The study further tests the hypothesis that hydroponically grown potatoes differ in quality from conventionally grown potatoes, provides technical details for replication, and discusses potential challenges and opportunities.
In addition, hydroponic potato production using wood fiber substrates could help alleviate growing food insecurity, which is exacerbated by dwindling land resources and increasing urbanization. As agricultural land reaches its capacity and urbanization consumes fertile land, there is a need for alternative, efficient growing systems.
Hydroponic systems, which are less dependent on weather and more predictable in production, offer a promising solution. This is especially true when the wood fiber is used as a substrate due to its high porosity, airiness and lower carbon footprint. This system also offers the possibility of biofortification of crops, a process that could prove vital for vulnerable societies.
The proposed system, which is designed to be simple and scalable, involves filling plastic bags with wood fiber to serve as a growing medium. It’s important to note, however, that it requires careful irrigation management to maintain optimal moisture in the root zone.
Despite this caveat, the system has demonstrated the ability to produce significantly higher yields than traditional field cultivation due to improved root oxygenation and nutrient availability. In addition, the use of recyclable, renewable wood fiber as a substrate is consistent with the goals of sustainable intensification and environmental stewardship.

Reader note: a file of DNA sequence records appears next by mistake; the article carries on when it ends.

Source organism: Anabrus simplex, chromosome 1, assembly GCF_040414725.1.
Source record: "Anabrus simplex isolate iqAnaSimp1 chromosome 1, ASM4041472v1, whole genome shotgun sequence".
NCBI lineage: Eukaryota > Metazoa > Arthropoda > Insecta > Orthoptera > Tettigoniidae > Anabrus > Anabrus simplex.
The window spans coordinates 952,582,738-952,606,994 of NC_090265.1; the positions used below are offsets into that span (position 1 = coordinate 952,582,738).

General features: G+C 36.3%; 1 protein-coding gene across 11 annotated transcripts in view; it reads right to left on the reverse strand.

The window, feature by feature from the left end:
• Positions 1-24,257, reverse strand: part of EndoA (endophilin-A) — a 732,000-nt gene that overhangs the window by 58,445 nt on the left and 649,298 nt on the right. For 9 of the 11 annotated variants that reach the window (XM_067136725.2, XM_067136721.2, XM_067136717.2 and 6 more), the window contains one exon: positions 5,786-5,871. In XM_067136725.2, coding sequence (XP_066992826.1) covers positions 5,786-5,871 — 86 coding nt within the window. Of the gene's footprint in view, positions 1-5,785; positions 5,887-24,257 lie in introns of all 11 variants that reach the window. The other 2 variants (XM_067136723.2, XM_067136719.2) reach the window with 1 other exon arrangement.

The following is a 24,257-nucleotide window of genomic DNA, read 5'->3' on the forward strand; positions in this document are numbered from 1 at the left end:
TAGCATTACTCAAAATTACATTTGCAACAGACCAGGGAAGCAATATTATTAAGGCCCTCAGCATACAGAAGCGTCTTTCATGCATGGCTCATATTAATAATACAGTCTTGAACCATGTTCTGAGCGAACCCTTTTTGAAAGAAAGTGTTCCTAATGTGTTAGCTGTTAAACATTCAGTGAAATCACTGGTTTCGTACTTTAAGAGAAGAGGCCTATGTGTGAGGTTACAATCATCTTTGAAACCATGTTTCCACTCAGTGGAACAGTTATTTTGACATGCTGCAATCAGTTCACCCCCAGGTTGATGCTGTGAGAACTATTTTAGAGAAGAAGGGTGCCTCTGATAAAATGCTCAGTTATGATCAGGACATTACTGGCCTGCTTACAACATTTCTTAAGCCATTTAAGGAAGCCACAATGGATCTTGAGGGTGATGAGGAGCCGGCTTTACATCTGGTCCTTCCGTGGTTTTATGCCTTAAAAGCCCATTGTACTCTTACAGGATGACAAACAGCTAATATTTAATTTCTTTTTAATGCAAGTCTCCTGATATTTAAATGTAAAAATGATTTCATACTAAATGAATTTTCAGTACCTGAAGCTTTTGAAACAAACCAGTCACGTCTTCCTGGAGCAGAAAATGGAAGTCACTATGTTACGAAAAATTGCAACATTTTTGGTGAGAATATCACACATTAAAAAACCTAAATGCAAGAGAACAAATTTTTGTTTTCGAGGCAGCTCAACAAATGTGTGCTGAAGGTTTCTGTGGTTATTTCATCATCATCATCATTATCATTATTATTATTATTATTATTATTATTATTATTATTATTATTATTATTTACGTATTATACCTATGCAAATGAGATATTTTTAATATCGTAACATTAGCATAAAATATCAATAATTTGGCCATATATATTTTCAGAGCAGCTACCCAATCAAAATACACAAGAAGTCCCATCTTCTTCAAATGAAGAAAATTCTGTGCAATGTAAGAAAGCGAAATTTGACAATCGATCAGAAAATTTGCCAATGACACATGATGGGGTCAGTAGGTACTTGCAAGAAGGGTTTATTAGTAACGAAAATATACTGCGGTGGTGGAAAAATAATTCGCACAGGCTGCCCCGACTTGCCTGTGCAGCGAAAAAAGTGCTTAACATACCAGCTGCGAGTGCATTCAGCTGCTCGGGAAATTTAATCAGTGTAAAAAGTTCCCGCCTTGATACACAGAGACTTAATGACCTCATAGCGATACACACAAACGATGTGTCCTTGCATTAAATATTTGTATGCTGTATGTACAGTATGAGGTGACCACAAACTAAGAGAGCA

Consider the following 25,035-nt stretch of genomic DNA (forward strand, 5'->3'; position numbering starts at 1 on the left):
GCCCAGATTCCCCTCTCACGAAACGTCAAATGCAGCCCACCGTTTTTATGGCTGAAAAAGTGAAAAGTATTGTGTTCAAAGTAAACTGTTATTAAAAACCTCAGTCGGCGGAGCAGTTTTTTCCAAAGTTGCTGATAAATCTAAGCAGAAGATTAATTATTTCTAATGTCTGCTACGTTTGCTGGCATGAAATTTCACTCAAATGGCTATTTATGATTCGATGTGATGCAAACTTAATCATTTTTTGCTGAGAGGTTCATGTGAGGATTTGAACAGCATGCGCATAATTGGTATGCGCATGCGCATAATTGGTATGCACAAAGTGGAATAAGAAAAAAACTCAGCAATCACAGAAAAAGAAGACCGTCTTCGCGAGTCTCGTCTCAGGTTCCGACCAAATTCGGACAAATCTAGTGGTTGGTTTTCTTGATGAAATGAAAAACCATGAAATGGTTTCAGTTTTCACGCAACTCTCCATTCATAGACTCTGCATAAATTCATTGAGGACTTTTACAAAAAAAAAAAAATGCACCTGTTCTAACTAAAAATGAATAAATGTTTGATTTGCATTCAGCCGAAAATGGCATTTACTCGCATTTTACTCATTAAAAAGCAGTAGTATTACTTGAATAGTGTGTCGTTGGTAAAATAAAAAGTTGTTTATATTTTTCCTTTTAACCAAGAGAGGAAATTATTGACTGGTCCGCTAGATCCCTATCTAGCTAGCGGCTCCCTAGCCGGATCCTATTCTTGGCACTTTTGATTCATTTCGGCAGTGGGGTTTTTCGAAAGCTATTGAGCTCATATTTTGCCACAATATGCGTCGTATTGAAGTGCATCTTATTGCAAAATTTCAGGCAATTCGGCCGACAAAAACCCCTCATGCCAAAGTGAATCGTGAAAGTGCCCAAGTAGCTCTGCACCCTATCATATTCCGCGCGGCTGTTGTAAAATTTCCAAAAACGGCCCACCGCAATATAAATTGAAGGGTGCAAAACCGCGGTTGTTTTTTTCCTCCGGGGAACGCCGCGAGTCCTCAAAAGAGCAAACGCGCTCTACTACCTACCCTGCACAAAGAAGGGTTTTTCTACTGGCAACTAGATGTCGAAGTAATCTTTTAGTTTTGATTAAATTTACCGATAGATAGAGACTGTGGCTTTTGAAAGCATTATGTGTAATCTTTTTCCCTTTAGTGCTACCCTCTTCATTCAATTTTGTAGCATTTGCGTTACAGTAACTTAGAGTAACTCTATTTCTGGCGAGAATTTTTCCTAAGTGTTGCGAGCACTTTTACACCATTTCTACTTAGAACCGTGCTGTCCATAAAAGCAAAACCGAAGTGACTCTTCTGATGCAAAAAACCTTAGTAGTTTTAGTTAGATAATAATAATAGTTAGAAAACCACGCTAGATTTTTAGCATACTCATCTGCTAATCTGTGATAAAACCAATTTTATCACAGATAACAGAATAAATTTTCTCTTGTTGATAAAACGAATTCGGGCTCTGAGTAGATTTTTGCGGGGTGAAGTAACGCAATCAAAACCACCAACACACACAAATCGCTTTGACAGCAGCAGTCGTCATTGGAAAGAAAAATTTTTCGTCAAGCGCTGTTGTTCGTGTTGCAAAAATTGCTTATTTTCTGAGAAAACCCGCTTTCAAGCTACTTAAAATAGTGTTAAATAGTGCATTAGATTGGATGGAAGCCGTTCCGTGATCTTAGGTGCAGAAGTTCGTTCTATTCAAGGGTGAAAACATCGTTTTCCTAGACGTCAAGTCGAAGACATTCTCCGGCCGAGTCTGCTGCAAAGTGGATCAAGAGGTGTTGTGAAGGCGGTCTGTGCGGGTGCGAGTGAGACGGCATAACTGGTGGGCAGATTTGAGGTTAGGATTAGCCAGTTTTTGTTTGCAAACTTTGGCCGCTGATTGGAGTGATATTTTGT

Adding to its appeal, the system’s cost-effectiveness due to minimal equipment and inexpensive raw materials increases its potential for widespread adoption. The system’s simplicity, environmental benefits, and adaptability make it a promising alternative for future global food security. This development also underscores the need for continued research and innovation in sustainable urban agriculture.
Compared to traditional field methods, the system delivers superior results, catapulting yields to new heights while maintaining the tuber’s dry matter content and nutritional value. Designed for ease of implementation and scalability, it stands strong in the face of resource scarcity, proving its ability to ramp up production with ease.
Of course, this innovation isn’t without its challenges. Precise placement of seed tubers becomes critical, and production cycles can be extended due to increased biomass production. There’s also the risk of tuber deformation due to increased moisture in the tuber zone. To address these challenges, they are developing two unique irrigation strategies. One aims to maximize yield and nutrient content; the other focuses on increasing dry matter content while reducing tuber defects.
Finally, the nature of hydroponic production shines through, demonstrating the system’s ability to fine-tune pH levels and the macro- and micronutrient composition of tubers. By using wood fiber, this system paves the way for biofortification and marks the beginning of a new era in sustainable agricultural production.
Source: Kusnierek, K., Heltoft, P., Møllerhagen, P. J., & Woznicki, T. (2023). Hydroponic potato production in wood fiber for food security. Npj Science of Food, 7(1), 1–9. https://doi.org/10.1038/s41538-023-00200-7
Cover image: Credit the authors and publisher of the scientific paper